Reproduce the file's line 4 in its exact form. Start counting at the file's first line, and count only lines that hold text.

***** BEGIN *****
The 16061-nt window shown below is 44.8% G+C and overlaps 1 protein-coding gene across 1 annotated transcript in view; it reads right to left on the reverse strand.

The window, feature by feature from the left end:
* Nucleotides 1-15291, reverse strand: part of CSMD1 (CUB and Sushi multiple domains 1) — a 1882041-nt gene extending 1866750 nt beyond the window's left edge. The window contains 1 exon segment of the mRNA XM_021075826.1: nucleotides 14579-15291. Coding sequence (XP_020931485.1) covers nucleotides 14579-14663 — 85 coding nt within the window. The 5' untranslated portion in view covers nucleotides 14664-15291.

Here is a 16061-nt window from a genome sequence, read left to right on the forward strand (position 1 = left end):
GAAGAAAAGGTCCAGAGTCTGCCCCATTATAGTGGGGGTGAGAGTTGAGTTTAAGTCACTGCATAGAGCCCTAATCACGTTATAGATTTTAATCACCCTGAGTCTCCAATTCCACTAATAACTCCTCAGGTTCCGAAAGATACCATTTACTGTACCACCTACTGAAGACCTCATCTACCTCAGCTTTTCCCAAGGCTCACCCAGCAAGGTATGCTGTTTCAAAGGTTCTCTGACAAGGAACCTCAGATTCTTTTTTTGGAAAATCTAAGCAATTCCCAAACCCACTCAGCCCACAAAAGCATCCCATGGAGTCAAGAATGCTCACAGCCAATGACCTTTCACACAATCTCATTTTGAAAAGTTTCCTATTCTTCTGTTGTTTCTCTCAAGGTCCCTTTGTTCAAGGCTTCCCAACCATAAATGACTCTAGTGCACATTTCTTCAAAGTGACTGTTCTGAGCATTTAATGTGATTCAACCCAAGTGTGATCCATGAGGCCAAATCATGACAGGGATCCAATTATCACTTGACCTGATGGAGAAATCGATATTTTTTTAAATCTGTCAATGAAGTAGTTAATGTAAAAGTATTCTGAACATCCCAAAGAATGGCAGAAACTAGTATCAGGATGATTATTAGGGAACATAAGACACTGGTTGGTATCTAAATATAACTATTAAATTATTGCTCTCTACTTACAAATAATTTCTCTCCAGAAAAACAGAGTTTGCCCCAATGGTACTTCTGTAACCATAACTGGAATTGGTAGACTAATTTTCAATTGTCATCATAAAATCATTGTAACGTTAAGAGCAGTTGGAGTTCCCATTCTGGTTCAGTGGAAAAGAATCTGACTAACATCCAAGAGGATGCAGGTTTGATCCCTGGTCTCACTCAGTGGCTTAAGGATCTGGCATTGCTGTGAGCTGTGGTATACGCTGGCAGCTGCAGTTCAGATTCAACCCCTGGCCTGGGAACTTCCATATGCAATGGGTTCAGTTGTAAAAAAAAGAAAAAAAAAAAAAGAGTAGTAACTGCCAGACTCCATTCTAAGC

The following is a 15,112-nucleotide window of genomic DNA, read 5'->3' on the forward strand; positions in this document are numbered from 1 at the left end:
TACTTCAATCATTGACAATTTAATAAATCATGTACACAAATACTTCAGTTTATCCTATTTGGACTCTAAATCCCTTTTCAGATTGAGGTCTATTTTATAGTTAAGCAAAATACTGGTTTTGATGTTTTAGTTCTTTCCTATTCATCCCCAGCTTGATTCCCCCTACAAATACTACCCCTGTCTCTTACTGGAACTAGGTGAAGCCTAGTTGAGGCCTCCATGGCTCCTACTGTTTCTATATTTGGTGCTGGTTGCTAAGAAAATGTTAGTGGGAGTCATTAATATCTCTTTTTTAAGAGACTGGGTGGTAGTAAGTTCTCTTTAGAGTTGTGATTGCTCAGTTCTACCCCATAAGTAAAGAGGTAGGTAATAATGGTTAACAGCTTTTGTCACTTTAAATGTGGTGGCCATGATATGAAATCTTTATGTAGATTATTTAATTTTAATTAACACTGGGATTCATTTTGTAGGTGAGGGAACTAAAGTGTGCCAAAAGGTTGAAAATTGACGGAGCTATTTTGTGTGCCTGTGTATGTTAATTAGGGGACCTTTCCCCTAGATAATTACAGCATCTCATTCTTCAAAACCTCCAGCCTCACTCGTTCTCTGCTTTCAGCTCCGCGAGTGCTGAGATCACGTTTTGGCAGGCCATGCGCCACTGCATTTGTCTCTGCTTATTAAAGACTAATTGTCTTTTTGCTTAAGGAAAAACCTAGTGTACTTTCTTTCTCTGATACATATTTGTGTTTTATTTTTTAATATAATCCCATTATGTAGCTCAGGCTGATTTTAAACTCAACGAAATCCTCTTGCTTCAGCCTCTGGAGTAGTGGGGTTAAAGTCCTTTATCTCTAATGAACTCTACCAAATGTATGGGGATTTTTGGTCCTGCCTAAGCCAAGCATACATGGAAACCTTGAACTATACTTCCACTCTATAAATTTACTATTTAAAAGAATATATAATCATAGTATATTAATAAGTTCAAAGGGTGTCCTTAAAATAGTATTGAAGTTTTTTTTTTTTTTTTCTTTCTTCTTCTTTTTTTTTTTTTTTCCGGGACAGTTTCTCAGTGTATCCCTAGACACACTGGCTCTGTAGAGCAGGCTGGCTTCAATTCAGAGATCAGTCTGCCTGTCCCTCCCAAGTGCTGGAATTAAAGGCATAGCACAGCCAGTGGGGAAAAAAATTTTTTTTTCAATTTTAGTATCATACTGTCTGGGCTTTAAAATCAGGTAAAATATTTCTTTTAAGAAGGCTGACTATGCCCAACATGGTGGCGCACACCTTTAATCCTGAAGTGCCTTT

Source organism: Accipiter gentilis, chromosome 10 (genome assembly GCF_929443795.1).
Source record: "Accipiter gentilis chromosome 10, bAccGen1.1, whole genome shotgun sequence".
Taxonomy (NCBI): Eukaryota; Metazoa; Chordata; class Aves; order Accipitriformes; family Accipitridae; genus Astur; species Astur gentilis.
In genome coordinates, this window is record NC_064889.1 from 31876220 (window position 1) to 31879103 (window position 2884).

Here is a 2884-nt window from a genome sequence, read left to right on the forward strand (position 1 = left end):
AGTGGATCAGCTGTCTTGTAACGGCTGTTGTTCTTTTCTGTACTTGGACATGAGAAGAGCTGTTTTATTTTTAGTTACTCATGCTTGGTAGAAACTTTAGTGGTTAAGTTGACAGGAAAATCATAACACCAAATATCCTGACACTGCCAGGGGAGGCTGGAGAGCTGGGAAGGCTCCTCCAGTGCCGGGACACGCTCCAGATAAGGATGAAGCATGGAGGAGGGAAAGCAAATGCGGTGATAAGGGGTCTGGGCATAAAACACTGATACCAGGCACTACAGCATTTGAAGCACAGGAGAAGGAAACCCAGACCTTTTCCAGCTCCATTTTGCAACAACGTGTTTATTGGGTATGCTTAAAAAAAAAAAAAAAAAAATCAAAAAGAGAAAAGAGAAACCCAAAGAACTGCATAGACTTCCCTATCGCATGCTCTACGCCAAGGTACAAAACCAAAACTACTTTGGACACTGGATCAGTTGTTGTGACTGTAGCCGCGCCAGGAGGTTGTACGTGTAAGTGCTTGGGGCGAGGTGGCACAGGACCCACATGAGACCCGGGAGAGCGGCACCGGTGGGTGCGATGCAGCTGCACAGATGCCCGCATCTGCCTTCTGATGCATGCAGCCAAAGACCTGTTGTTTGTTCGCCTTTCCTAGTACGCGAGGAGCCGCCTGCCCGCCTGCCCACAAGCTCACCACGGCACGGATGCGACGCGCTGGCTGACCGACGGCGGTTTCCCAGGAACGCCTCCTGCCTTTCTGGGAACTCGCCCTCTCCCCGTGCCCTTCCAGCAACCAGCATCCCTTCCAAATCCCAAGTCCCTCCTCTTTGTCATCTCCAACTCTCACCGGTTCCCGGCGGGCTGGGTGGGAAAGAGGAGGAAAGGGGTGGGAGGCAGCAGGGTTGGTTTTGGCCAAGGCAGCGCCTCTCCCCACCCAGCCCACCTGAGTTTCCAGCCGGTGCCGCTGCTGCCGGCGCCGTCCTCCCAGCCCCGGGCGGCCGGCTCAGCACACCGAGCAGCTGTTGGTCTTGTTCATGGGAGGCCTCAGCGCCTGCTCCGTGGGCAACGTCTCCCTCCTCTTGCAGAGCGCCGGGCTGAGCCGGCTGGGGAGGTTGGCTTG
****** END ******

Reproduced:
Here is a 16061-nt window from a genome sequence, read left to right on the forward strand (position 1 = left end):